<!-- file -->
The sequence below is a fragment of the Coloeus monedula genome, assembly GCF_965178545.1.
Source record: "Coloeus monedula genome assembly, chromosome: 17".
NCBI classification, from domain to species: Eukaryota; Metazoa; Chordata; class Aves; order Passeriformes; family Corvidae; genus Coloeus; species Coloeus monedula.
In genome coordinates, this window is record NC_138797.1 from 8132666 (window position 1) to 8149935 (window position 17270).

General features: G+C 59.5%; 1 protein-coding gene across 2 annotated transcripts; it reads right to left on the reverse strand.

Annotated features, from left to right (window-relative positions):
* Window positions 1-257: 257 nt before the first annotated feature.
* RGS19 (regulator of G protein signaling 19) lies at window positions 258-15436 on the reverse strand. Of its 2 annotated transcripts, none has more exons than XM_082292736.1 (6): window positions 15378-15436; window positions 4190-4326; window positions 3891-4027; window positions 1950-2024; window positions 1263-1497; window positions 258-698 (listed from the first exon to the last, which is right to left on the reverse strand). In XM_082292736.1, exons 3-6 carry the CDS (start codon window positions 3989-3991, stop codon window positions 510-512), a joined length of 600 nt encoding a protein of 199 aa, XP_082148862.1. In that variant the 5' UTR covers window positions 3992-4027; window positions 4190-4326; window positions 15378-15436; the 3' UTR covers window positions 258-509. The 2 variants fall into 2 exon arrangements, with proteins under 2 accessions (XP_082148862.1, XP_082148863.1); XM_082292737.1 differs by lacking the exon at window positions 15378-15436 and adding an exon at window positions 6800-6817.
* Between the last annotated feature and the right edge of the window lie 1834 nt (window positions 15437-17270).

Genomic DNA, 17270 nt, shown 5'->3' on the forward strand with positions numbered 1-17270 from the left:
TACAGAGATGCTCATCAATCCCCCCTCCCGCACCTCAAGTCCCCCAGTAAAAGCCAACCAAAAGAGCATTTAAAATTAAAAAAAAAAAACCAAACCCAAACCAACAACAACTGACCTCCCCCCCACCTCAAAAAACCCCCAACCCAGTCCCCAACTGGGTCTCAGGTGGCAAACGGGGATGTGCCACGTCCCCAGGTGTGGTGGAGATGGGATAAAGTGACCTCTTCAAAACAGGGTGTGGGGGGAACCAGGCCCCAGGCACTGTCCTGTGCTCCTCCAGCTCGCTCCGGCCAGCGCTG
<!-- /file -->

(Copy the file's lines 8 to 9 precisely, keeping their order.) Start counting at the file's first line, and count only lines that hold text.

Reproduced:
* RGS19 (regulator of G protein signaling 19) lies at window positions 258-15436 on the reverse strand. Of its 2 annotated transcripts, none has more exons than XM_082292736.1 (6): window positions 15378-15436; window positions 4190-4326; window positions 3891-4027; window positions 1950-2024; window positions 1263-1497; window positions 258-698 (listed from the first exon to the last, which is right to left on the reverse strand). In XM_082292736.1, exons 3-6 carry the CDS (start codon window positions 3989-3991, stop codon window positions 510-512), a joined length of 600 nt encoding a protein of 199 aa, XP_082148862.1. In that variant the 5' UTR covers window positions 3992-4027; window positions 4190-4326; window positions 15378-15436; the 3' UTR covers window positions 258-509. The 2 variants fall into 2 exon arrangements, with proteins under 2 accessions (XP_082148862.1, XP_082148863.1); XM_082292737.1 differs by lacking the exon at window positions 15378-15436 and adding an exon at window positions 6800-6817.
* Between the last annotated feature and the right edge of the window lie 1834 nt (window positions 15437-17270).